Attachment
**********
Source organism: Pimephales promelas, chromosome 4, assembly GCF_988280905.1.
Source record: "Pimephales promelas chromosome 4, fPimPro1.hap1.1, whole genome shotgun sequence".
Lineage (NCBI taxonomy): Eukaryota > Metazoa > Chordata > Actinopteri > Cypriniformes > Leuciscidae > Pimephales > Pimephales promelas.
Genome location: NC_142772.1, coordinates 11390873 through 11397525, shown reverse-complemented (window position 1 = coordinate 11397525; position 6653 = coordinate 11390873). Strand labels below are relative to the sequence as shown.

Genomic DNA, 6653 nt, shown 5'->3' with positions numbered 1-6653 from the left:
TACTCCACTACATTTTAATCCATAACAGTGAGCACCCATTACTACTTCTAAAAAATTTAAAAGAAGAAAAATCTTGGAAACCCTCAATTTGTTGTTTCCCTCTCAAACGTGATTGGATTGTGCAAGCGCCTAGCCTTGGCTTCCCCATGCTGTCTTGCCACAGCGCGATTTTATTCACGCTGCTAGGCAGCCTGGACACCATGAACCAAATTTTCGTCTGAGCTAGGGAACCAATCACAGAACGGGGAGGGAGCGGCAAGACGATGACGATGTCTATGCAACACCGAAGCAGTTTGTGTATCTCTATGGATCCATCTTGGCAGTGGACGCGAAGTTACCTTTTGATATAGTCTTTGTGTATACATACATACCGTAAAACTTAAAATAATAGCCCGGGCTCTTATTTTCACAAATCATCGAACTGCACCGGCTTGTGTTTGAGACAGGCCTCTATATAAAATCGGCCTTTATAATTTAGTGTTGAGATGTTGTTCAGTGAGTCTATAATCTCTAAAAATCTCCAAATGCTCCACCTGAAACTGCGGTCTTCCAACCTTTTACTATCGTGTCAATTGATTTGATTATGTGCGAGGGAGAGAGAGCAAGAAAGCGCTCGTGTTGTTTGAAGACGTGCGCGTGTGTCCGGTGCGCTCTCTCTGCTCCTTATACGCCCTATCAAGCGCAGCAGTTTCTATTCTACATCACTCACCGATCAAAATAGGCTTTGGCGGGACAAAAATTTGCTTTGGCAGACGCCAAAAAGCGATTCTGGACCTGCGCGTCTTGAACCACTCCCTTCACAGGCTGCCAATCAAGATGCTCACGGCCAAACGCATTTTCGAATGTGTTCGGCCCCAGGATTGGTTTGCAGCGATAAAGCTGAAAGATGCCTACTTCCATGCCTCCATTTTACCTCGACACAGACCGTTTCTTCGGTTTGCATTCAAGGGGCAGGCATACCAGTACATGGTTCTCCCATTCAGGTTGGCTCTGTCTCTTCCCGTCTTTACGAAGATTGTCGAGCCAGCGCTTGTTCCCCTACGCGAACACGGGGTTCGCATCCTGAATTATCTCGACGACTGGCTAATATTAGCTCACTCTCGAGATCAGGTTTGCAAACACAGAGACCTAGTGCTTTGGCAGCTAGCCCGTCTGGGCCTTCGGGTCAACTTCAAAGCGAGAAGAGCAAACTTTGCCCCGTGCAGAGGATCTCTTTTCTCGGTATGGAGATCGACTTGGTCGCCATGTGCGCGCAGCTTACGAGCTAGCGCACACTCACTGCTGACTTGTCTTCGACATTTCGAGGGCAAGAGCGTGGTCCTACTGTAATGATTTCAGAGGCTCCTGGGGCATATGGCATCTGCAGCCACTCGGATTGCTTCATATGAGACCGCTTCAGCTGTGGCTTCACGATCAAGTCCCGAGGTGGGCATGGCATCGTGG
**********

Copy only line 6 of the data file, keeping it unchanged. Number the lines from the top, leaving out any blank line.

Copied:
TACTCCACTACATTTTAATCCATAACAGTGAGCACCCATTACTACTTCTAAAAAATTTAAAAGAAGAAAAATCTTGGAAACCCTCAATTTGTTGTTTCCCTCTCAAACGTGATTGGATTGTGCAAGCGCCTAGCCTTGGCTTCCCCATGCTGTCTTGCCACAGCGCGATTTTATTCACGCTGCTAGGCAGCCTGGACACCATGAACCAAATTTTCGTCTGAGCTAGGGAACCAATCACAGAACGGGGAGGGAGCGGCAAGACGATGACGATGTCTATGCAACACCGAAGCAGTTTGTGTATCTCTATGGATCCATCTTGGCAGTGGACGCGAAGTTACCTTTTGATATAGTCTTTGTGTATACATACATACCGTAAAACTTAAAATAATAGCCCGGGCTCTTATTTTCACAAATCATCGAACTGCACCGGCTTGTGTTTGAGACAGGCCTCTATATAAAATCGGCCTTTATAATTTAGTGTTGAGATGTTGTTCAGTGAGTCTATAATCTCTAAAAATCTCCAAATGCTCCACCTGAAACTGCGGTCTTCCAACCTTTTACTATCGTGTCAATTGATTTGATTATGTGCGAGGGAGAGAGAGCAAGAAAGCGCTCGTGTTGTTTGAAGACGTGCGCGTGTGTCCGGTGCGCTCTCTCTGCTCCTTATACGCCCTATCAAGCGCAGCAGTTTCTATTCTACATCACTCACCGATCAAAATAGGCTTTGGCGGGACAAAAATTTGCTTTGGCAGACGCCAAAAAGCGATTCTGGACCTGCGCGTCTTGAACCACTCCCTTCACAGGCTGCCAATCAAGATGCTCACGGCCAAACGCATTTTCGAATGTGTTCGGCCCCAGGATTGGTTTGCAGCGATAAAGCTGAAAGATGCCTACTTCCATGCCTCCATTTTACCTCGACACAGACCGTTTCTTCGGTTTGCATTCAAGGGGCAGGCATACCAGTACATGGTTCTCCCATTCAGGTTGGCTCTGTCTCTTCCCGTCTTTACGAAGATTGTCGAGCCAGCGCTTGTTCCCCTACGCGAACACGGGGTTCGCATCCTGAATTATCTCGACGACTGGCTAATATTAGCTCACTCTCGAGATCAGGTTTGCAAACACAGAGACCTAGTGCTTTGGCAGCTAGCCCGTCTGGGCCTTCGGGTCAACTTCAAAGCGAGAAGAGCAAACTTTGCCCCGTGCAGAGGATCTCTTTTCTCGGTATGGAGATCGACTTGGTCGCCATGTGCGCGCAGCTTACGAGCTAGCGCACACTCACTGCTGACTTGTCTTCGACATTTCGAGGGCAAGAGCGTGGTCCTACTGTAATGATTTCAGAGGCTCCTGGGGCATATGGCATCTGCAGCCACTCGGATTGCTTCATATGAGACCGCTTCAGCTGTGGCTTCACGATCAAGTCCCGAGGTGGGCATGGCATCGTGG